And while Robertson reassured voters and markets that this is a prudent, sustainable budget (many governments would walk over broken political glass for a projected surplus in 2025), the National and ACT parties will seek to portray Labour as fiscally profligate. Whichever narrative prevails will go a long way to determining whether Robertson delivers a third-term budget.
– Richard Shaw, Massey University
The government in the economy
Budgets are generally no longer a surprise – most things are telegraphed well in advance. This is deliberate as mistakes happen when households and businesses have to play “guess what the government is thinking”.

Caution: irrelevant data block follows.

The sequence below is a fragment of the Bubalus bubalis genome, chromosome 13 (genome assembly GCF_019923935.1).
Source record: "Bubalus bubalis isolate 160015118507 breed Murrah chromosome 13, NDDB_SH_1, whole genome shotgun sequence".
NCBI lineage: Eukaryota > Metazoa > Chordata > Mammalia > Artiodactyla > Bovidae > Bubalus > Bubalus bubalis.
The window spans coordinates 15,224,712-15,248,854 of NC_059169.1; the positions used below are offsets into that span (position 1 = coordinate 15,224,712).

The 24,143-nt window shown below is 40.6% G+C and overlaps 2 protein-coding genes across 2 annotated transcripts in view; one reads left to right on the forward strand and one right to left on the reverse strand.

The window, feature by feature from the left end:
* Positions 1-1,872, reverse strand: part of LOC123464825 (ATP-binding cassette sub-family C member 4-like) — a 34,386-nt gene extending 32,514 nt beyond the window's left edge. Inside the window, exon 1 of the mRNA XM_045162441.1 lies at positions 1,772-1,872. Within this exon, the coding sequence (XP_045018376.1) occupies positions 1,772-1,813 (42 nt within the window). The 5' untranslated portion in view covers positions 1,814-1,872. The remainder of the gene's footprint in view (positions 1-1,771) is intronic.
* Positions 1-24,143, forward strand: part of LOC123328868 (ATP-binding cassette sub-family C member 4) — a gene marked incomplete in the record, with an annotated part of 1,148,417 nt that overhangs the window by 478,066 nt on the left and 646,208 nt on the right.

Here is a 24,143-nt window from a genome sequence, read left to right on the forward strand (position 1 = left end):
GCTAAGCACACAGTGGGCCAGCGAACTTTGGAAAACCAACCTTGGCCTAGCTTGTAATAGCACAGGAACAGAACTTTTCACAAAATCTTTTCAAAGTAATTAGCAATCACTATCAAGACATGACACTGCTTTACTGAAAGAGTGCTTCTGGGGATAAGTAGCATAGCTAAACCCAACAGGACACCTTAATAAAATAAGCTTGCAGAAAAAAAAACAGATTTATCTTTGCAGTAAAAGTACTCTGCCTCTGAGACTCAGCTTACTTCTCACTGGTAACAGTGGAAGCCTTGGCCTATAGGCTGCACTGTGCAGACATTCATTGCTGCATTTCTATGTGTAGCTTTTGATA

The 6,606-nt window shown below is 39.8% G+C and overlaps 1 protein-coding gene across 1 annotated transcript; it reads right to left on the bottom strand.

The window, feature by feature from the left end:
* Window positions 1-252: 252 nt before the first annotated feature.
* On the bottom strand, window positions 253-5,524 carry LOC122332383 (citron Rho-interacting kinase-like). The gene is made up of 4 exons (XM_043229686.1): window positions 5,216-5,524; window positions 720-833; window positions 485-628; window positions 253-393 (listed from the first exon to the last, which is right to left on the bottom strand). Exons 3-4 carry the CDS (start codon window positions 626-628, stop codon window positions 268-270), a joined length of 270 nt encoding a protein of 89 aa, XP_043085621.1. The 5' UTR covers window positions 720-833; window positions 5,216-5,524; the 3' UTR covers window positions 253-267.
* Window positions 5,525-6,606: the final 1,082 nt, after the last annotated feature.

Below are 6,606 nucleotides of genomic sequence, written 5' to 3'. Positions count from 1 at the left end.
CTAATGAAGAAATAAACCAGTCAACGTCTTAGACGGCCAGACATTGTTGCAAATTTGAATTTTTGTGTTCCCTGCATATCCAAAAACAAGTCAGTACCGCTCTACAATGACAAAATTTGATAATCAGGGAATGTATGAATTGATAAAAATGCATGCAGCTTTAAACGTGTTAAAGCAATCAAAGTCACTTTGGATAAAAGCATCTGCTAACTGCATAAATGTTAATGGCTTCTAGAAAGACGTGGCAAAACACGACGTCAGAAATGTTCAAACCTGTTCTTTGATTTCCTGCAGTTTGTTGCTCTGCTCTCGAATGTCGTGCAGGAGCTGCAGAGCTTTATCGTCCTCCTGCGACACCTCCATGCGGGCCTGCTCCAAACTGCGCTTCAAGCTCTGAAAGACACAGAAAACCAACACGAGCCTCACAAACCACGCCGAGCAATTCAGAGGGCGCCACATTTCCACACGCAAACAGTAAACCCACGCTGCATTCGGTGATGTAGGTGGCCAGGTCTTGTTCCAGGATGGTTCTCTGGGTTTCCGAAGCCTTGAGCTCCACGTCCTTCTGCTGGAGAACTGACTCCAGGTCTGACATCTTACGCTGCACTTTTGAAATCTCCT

A slight surprise was the one-off cost-of-living payment to those earning under $70,000. While no doubt any extra money is welcome to those struggling, the amount does need to be put into context. At the median wage of about $57,000 a year, an extra $350 is equivalent to a 0.6% pay increase. Inflation in the first quarter of 2022 alone was 1.7% and 6.9% for the year, and this is a one-off payment – you don’t get that money on an ongoing basis.
This budget also entrenches a bigger government presence in the economy.
In 2016, core crown expenses of $74 billion equalled 29% of gross domestic product (GDP). Core expenses are projected to be $127 billion (about 33% of GDP) for the year ended June 2023, and $138 billion (31% of GDP) by 2026. At the same time, tax revenue has grown from $70 billion (27.5% of GDP) in 2016 to a projected $116 billion in 2023 (30% of GDP).